By Brendan Cash, partner, and Tamzin Dempste, solicitor, Kensington Swan’s Construction & Major Projects Team
IT IS IMPORTANT to understand the role of the engineer under NZS 3910, and to understand where the individual performing that role sits with the principal and the project. This will help you assess the decisions being made by the engineer against their obligation to act in good faith.
Dual role of the engineer
The engineer is a person appointed under clause 6 of NZS 3910:2013. The engineer must be suitably qualified and a natural person (rather than a company or firm). He or she is appointed by the principal and has two key functions: agent for the principal; and an impartial quasi-judicial decision maker.
The engineer as the principal’s agent
‘Principal’s agent’ means that the engineer must act in the best interest of the principal, and is authorised to legally bind the principal. The engineer acts as an expert advisor and representative of the principal. For example, when the engineer receives payment claims, and issues progress schedules, this is explicitly done in their capacity as the principal’s agent.
The engineer as an impartial decision maker
Payment claims and schedules may be received and issued by the engineer as the principal’s agent, but this is a distinct function from those claims and schedules being assessed by the engineer. When the engineer assesses the value of the contractor’s payment claims, he or she must do so as an impartial administrator.
The same standard also applies when making decisions, such as approving and valuing variations, confirming unforeseen physical conditions, and granting extensions of time.
Further to this, under clause 13.2 of NZS 3910:2013, disputes between the contractor and the principal are referred to the engineer for an engineer’s determination.
Across this dual role is the overriding duty of the engineer to act in good faith. However, it is not hard to imagine scenarios where this could be difficult for the engineer.
Does an impartial engineer exist?
It may be difficult to expect an engineer to wear these two hats in good faith when the opportunity for a conflict of interest is inherent in the role.
Increasingly the practice is that the engineer is an employee of the firm that has performed the design work. This is generally a sensible idea, as no one will be as intimately familiar with the works or understand where the project is meant to go quite like the designer. However, a conflict for the designer-engineer arises where the contractor seeks a variation or extension of time on the basis of a flaw in the design.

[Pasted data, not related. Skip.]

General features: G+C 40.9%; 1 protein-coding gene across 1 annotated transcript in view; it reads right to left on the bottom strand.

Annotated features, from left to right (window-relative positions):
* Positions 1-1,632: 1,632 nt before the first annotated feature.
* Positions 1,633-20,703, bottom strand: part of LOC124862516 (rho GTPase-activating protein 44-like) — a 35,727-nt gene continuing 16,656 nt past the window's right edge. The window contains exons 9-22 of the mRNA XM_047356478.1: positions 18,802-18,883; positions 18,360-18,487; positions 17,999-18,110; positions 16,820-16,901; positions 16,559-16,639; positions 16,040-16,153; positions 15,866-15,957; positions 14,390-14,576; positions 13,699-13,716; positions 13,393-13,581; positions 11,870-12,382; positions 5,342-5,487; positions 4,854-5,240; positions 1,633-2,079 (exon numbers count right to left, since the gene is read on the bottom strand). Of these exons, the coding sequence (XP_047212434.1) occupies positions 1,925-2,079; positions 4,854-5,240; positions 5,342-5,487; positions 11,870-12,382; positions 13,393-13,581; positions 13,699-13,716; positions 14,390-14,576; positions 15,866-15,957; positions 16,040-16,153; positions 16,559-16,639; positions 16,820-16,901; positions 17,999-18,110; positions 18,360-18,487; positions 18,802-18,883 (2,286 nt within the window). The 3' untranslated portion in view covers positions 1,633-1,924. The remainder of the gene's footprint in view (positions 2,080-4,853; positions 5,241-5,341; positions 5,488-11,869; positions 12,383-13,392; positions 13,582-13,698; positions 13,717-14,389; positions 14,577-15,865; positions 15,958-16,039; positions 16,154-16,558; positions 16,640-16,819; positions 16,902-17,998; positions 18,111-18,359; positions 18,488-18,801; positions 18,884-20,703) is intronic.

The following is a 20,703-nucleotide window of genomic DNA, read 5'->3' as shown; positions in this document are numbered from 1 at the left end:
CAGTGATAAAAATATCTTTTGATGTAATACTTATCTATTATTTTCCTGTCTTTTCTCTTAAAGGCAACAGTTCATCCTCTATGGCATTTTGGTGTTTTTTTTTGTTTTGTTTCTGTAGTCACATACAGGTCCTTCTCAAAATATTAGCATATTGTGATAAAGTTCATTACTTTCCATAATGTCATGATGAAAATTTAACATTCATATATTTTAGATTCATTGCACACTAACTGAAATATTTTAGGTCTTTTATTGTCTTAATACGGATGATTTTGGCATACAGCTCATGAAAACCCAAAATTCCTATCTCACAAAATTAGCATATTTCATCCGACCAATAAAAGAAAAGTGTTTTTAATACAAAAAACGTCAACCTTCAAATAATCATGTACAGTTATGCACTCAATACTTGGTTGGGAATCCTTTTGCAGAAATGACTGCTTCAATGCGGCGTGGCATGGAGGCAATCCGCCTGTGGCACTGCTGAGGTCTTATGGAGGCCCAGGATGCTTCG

To allow that variation is to admit fault in the design. This has implications for the designer-engineer that goes further than just pride – an admission of fault may void his or her professional indemnity insurance.
In any case, the engineer is someone that is unilaterally appointed by the principal, has a contract with the principal, and is being paid by the principal. It was common practice a decade or so ago for the engineer to be an employee of the principal.
Can such a person be expected to always act impartially, when that may require them to make a decision for the benefit of the contractor, which will necessarily be to the detriment of their employer, the principal?
Most professions acting as the engineer will generally strive to properly perform their quasi-judicial role in good faith. However, this can be very difficult, depending on the principal they act for, the issues raised, and the relationship between the parties. Some engineers may find it more difficult than others to juggle their dual roles.
What can the contractor do if it has concerns?
The contractor is essentially powerless to change the engineer once the contract is underway. There is no obligation for the principal to change the engineer if it does not want to. If the principal wishes to appoint a new engineer, the principal only needs to ‘consider’ any representations made on behalf of the contractor before it notifies the contractor of the appointment of the new engineer. There is no obligation for the principal to follow the contractor’s representations.
If you are a contractor under a NZS 3910 contract, it is worth taking some time to consider who the nominated engineer is. Any serious concerns should be negotiated with the principal before signing the contract, as this is when you have the opportunity to influence who the engineer will be.
Once the contract is underway, a contractor will be limited to claims for damages against the principal where the engineer has failed to properly fulfil their role.
Kensington Swan provides comment on the construction industry on its blog Site. www.nzconstructionblog.com